Clarke felt drawn especially to take photos of the mothers and babies, and she was bold enough to ask if she could go to their homes for the shoots. It’s become her modus operandi: she wants her subjects to be in familiar surroundings.

The women were shy and not very friendly at first, Clarke said. But after taking their photos, when she returned the next week, they were “so excited to see me, and I realized after that how much photography and giving them a gift like that can bridge a relational gap so fast. And it showed them they were valuable, that I cared about them and they were beautiful.”

She handed out between 500 and 700 photos while in India, half a dozen to each of the mothers but also many to the women at Rahab’s Rope, to the girls in the mentoring program and even to random people living in the slums.

“It was just a culmination of everything that makes me feel alive. I love making people feel beautiful and worthwhile and documenting their relationship with other people they love. I love ministry and the Lord. And it was just a combination of all that. … When I got home, I cried looking at all the pictures.”

South Africa, she said, began molding her into what God wanted her to do. “India really cemented it.”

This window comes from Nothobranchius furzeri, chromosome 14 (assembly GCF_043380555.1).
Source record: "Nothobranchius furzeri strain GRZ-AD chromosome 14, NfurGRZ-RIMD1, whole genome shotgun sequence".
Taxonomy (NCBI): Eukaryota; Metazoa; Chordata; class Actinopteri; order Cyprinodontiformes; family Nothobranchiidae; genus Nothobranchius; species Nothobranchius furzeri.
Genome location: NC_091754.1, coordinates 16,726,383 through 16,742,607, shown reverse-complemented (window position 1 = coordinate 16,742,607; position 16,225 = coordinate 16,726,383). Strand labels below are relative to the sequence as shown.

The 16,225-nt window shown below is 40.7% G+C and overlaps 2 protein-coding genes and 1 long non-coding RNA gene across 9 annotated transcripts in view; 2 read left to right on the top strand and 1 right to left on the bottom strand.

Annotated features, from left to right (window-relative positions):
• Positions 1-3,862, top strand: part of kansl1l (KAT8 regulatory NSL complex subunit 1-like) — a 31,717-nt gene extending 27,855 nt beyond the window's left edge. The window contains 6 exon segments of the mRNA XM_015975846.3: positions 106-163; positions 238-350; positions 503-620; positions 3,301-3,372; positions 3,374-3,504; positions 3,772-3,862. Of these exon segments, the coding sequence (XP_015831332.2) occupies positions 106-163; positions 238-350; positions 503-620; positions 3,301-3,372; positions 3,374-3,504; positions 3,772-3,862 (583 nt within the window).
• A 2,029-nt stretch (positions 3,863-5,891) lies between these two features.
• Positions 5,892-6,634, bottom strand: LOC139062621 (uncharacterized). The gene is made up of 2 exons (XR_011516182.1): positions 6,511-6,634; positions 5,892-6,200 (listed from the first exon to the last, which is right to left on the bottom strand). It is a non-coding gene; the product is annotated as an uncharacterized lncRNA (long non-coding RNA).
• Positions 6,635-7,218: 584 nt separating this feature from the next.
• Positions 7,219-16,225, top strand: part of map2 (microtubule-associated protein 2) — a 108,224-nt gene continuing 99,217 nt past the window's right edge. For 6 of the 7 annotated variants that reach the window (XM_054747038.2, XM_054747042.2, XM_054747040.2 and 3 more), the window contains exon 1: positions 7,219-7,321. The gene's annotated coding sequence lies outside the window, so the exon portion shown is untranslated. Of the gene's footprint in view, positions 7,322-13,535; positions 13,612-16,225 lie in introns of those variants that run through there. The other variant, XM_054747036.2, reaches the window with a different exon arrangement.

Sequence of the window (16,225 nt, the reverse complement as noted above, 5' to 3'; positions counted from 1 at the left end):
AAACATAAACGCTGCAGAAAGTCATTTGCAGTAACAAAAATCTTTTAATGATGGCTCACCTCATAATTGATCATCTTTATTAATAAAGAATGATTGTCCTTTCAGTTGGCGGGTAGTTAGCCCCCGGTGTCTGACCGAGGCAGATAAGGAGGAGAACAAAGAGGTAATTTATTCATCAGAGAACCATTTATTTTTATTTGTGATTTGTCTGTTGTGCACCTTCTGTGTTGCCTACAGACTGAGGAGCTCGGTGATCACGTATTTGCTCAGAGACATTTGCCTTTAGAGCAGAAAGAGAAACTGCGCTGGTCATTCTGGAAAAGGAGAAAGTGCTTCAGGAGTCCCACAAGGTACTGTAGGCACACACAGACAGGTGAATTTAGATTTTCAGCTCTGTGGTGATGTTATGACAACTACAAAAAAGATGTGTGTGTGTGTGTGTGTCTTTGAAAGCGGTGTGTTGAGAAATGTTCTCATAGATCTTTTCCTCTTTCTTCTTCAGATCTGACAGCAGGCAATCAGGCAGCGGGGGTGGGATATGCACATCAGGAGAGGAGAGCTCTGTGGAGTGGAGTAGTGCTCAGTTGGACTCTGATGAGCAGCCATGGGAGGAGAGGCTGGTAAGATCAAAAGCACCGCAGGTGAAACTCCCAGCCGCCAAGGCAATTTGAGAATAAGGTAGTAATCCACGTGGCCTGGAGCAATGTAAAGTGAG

Her goal with all her shoots is to continue seeking that raw beauty she believes is present in all her subjects.

“I want people to see this is the way other people see you. It’s like you at your best, but it doesn’t have to be you looking your best necessarily because I don’t think beauty is confined or constrained by physical appearance. It’s the essence of your personhood.”

The way to capture that essence is to encourage people to interact and have fun with each other as if she weren’t there.

“Eventually, it does get to that point. Moms will tell me, ‘You made motherhood look beautiful on me, and I feel so messy sometimes.'”

Clarke plans to continue shooting photos and traveling as much as possible. She already has shot weddings in Pittsburgh, Cleveland, San Francisco, Nashville, Chicago. She spent three weeks in Scotland in April, during which she photographed a couple in the Highlands.

In July, she will take two weeks to make a promotional video in a children’s home in Honduras.

In September, she’s shooting a wedding in Denver, Colo.

She desperately wants to go back to South Africa this fall, and she also is pursuing a project to raise awareness for ebola orphans in Liberia and Sierra Leone.

“I think I am just thankful to find exactly what makes me come alive, making people feel beautiful and see the beauty in their life and show God through all of it. … I just believe all good things come from Him and that if I can leave a little look into that somehow through an image, that would be my goal.”

Clarke can be found on Instagram using @rachelclarkephoto, and on Facebook by searching Rachel Clarke Photography. Her website and blog are online at www.rachelclarkephotography.com.